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solder filler metal

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Series: ASM Handbook
Volume: 11A
Publisher: ASM International
Published: 30 August 2021
DOI: 10.31399/asm.hb.v11A.a0006828
EISBN: 978-1-62708-329-4
... of the material, joint design, prebraze cleaning, brazing procedures, postbraze cleaning, and quality control. Factors that must be considered include brazeability of the base metals; joint design and fit-up; filler-metal selection; prebraze cleaning; brazing temperature, time, atmosphere, or flux; conditions...
Series: ASM Failure Analysis Case Histories
Publisher: ASM International
Published: 01 June 2019
DOI: 10.31399/asm.fach.petrol.c0048808
EISBN: 978-1-62708-228-0
... Abstract The welds joining the liner and shell of a fluid catalytic cracking unit failed. The shell was made of ASTM A515 carbon steel welded with E7018 filler metal. The liner was made of type 405 stainless steel and was plug welded to the shell using ER309 and ER310 stainless steel filler...
Series: ASM Failure Analysis Case Histories
Publisher: ASM International
Published: 01 June 2019
DOI: 10.31399/asm.fach.aero.c0089722
EISBN: 978-1-62708-217-4
... Abstract A welded elbow assembly (AISI type 321 stainless steel, with components joined with ER347 stainless steel filler metal by gas tungsten arc welding) was part of a hydraulic-pump pressure line for a jet aircraft. The other end of the tube was attached to a flexible metal hose, which...
Series: ASM Failure Analysis Case Histories
Publisher: ASM International
Published: 01 June 2019
DOI: 10.31399/asm.fach.modes.c9001674
EISBN: 978-1-62708-234-1
... the various materials which might affect the corrosion. The plastic, dyes, filler, type of PETN, explosive B, solder, and bridgewire materials were all tested. The tests were run at various temperatures to provide kinetic information and after the corrosion product was identified, some components were tested...
Series: ASM Handbook Archive
Volume: 11
Publisher: ASM International
Published: 01 January 2002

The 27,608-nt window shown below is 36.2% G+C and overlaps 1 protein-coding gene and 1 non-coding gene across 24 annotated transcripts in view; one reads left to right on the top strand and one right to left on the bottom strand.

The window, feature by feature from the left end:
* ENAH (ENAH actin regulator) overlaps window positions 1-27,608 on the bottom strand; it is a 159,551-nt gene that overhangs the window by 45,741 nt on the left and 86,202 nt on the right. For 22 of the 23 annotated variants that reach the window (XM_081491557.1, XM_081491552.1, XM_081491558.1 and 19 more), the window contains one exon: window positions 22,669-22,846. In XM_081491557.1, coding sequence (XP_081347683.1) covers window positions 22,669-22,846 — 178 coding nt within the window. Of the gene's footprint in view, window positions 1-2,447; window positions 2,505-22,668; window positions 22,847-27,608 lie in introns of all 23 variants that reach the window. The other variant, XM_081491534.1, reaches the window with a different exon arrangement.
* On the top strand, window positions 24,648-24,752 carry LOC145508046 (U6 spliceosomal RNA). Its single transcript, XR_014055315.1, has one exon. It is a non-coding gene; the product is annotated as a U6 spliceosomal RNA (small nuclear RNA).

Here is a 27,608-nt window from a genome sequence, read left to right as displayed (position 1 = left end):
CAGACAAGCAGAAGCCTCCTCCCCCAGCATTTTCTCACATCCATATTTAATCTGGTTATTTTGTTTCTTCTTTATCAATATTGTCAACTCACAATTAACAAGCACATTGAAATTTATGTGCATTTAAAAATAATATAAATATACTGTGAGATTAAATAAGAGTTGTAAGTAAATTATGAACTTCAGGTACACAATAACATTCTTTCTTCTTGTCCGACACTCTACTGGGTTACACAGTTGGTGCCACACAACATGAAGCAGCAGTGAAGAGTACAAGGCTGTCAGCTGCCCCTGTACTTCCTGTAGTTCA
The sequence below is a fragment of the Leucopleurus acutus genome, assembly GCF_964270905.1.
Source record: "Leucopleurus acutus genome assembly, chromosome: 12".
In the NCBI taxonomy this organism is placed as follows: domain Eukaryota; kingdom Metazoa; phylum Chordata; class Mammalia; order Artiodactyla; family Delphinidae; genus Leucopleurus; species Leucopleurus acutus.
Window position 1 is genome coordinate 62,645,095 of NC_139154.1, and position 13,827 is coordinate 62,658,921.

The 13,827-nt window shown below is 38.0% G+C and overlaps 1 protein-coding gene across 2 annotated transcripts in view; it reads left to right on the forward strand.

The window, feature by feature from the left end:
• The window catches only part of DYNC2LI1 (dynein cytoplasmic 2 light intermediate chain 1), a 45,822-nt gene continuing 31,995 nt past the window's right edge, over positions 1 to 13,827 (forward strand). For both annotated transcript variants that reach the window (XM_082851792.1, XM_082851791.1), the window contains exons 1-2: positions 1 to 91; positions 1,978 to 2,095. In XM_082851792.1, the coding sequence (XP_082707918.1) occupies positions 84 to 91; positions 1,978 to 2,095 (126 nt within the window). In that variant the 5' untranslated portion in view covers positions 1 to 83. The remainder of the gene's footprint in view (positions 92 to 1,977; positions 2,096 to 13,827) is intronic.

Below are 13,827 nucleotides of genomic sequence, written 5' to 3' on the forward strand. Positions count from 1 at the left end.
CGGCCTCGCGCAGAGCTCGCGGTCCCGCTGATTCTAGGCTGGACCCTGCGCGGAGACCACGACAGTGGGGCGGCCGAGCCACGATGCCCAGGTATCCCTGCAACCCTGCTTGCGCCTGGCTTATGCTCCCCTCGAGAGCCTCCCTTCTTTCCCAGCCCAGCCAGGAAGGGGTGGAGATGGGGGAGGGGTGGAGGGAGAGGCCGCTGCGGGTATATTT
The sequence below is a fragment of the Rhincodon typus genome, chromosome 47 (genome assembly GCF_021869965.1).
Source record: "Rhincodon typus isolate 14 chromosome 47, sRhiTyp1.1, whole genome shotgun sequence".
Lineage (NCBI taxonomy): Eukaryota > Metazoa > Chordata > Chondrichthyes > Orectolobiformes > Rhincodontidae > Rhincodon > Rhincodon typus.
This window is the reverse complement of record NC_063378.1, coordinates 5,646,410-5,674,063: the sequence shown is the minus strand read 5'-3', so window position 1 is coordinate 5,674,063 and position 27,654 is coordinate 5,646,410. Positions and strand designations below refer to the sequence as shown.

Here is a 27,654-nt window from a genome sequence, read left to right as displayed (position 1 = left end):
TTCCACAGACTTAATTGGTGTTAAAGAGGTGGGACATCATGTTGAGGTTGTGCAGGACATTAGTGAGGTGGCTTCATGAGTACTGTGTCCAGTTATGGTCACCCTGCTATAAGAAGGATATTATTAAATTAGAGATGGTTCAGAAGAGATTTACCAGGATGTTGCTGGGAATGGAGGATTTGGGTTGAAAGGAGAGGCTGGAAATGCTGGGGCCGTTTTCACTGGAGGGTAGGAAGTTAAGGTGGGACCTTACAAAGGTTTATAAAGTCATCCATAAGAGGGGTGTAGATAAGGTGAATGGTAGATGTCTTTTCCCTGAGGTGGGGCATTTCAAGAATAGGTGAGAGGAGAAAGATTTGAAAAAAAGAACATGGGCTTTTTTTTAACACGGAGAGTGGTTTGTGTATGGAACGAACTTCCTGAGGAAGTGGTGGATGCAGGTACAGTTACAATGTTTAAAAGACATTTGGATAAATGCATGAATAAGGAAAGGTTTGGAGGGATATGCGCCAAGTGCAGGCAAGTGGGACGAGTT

DOI: 10.31399/asm.hb.v11.a0003509
EISBN: 978-1-62708-180-1
... Lack of inspection during fabrication and variability in fabrication practice Operation of equipment/component beyond design specification Poor workmanship and improper selection of welding procedures and filler-metal composition account for numerous arc-weld failures. Other reasons...
Series: ASM Handbook
Volume: 11A
Publisher: ASM International
Published: 30 August 2021
DOI: 10.31399/asm.hb.v11A.a0006808
EISBN: 978-1-62708-329-4
... design, edge preparation, fit-up, cleanness of base metal and filler metal, shielding, and welding technique all affect weld quality and must be carefully controlled to prevent porosity, cracks, fissures, undercuts, incomplete fusion, and other weld imperfections. The sources of weld discontinuities...
Series: ASM Handbook Archive
Volume: 11
Publisher: ASM International
Published: 01 January 2002
DOI: 10.31399/asm.hb.v11.a0003570
EISBN: 978-1-62708-180-1
... stainless steels of the 18 to 20% Cr and 8 to 10% Ni class (CF-8). Manifestations of Cavitation Erosion Cavitation erosion typically begins with deformation rumpling and work hardening of metal surfaces, often with delineation of grain and phase boundaries, as shown in Fig. 1(a) , 2(a) , and 3...
Series: ASM Handbook Archive
Volume: 11
Publisher: ASM International
Published: 01 January 2002
DOI: 10.31399/asm.hb.v11.a0003554
EISBN: 978-1-62708-180-1
... Titanium Hg, Cd, Ag, Au It should be pointed out that alloys of these embrittler metals can also be embrittling. In fact, for service failures, the embrittling metal is probably not pure but is impure or an alloy. For example, tin- and lead-base bearing alloys and solders also cause metal-induced...
Series: ASM Handbook Archive
Volume: 11
Publisher: ASM International
Published: 01 January 2002
DOI: 10.31399/asm.hb.v11.a0001818
EISBN: 978-1-62708-180-1